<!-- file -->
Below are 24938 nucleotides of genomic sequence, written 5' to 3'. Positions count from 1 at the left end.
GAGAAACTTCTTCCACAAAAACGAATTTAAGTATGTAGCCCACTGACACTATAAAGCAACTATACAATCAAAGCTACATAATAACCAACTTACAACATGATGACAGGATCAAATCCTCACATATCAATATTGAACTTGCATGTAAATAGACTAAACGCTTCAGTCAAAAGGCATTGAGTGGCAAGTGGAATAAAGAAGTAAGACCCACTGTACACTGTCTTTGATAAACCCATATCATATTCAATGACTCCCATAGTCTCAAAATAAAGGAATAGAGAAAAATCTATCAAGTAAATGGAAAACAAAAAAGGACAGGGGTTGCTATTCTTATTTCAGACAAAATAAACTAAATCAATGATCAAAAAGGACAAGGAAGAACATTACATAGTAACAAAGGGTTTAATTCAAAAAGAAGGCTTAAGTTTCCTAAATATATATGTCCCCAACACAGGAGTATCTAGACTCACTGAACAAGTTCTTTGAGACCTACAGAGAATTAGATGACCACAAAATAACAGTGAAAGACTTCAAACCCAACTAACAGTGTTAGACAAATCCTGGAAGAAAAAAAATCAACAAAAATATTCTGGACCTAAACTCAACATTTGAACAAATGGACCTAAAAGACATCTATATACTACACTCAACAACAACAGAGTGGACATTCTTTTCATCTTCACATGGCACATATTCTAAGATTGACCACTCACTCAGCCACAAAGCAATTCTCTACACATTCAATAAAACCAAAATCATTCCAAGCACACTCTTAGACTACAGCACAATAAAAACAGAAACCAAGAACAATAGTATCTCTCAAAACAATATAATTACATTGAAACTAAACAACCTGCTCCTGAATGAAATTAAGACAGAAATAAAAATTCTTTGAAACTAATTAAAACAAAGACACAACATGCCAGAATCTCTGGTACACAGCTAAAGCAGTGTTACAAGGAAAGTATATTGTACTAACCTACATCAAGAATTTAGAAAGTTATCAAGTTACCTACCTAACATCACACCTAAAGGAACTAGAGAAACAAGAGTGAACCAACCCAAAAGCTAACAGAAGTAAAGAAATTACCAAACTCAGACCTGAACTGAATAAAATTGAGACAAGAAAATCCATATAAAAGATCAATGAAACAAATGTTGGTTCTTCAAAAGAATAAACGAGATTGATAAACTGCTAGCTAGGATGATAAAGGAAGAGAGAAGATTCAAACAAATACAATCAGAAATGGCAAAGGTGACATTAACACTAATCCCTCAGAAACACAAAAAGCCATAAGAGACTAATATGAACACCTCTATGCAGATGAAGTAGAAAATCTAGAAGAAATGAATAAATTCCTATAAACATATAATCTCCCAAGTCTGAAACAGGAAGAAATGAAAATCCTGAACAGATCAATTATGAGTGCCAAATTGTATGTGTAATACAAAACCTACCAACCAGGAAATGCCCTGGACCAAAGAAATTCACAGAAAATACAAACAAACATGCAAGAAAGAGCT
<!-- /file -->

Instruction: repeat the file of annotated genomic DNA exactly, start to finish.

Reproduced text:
Below are 24938 nucleotides of genomic sequence, written 5' to 3'. Positions count from 1 at the left end.
GAGAAACTTCTTCCACAAAAACGAATTTAAGTATGTAGCCCACTGACACTATAAAGCAACTATACAATCAAAGCTACATAATAACCAACTTACAACATGATGACAGGATCAAATCCTCACATATCAATATTGAACTTGCATGTAAATAGACTAAACGCTTCAGTCAAAAGGCATTGAGTGGCAAGTGGAATAAAGAAGTAAGACCCACTGTACACTGTCTTTGATAAACCCATATCATATTCAATGACTCCCATAGTCTCAAAATAAAGGAATAGAGAAAAATCTATCAAGTAAATGGAAAACAAAAAAGGACAGGGGTTGCTATTCTTATTTCAGACAAAATAAACTAAATCAATGATCAAAAAGGACAAGGAAGAACATTACATAGTAACAAAGGGTTTAATTCAAAAAGAAGGCTTAAGTTTCCTAAATATATATGTCCCCAACACAGGAGTATCTAGACTCACTGAACAAGTTCTTTGAGACCTACAGAGAATTAGATGACCACAAAATAACAGTGAAAGACTTCAAACCCAACTAACAGTGTTAGACAAATCCTGGAAGAAAAAAAATCAACAAAAATATTCTGGACCTAAACTCAACATTTGAACAAATGGACCTAAAAGACATCTATATACTACACTCAACAACAACAGAGTGGACATTCTTTTCATCTTCACATGGCACATATTCTAAGATTGACCACTCACTCAGCCACAAAGCAATTCTCTACACATTCAATAAAACCAAAATCATTCCAAGCACACTCTTAGACTACAGCACAATAAAAACAGAAACCAAGAACAATAGTATCTCTCAAAACAATATAATTACATTGAAACTAAACAACCTGCTCCTGAATGAAATTAAGACAGAAATAAAAATTCTTTGAAACTAATTAAAACAAAGACACAACATGCCAGAATCTCTGGTACACAGCTAAAGCAGTGTTACAAGGAAAGTATATTGTACTAACCTACATCAAGAATTTAGAAAGTTATCAAGTTACCTACCTAACATCACACCTAAAGGAACTAGAGAAACAAGAGTGAACCAACCCAAAAGCTAACAGAAGTAAAGAAATTACCAAACTCAGACCTGAACTGAATAAAATTGAGACAAGAAAATCCATATAAAAGATCAATGAAACAAATGTTGGTTCTTCAAAAGAATAAACGAGATTGATAAACTGCTAGCTAGGATGATAAAGGAAGAGAGAAGATTCAAACAAATACAATCAGAAATGGCAAAGGTGACATTAACACTAATCCCTCAGAAACACAAAAAGCCATAAGAGACTAATATGAACACCTCTATGCAGATGAAGTAGAAAATCTAGAAGAAATGAATAAATTCCTATAAACATATAATCTCCCAAGTCTGAAACAGGAAGAAATGAAAATCCTGAACAGATCAATTATGAGTGCCAAATTGTATGTGTAATACAAAACCTACCAACCAGGAAATGCCCTGGACCAAAGAAATTCACAGAAAATACAAACAAACATGCAAGAAAGAGCT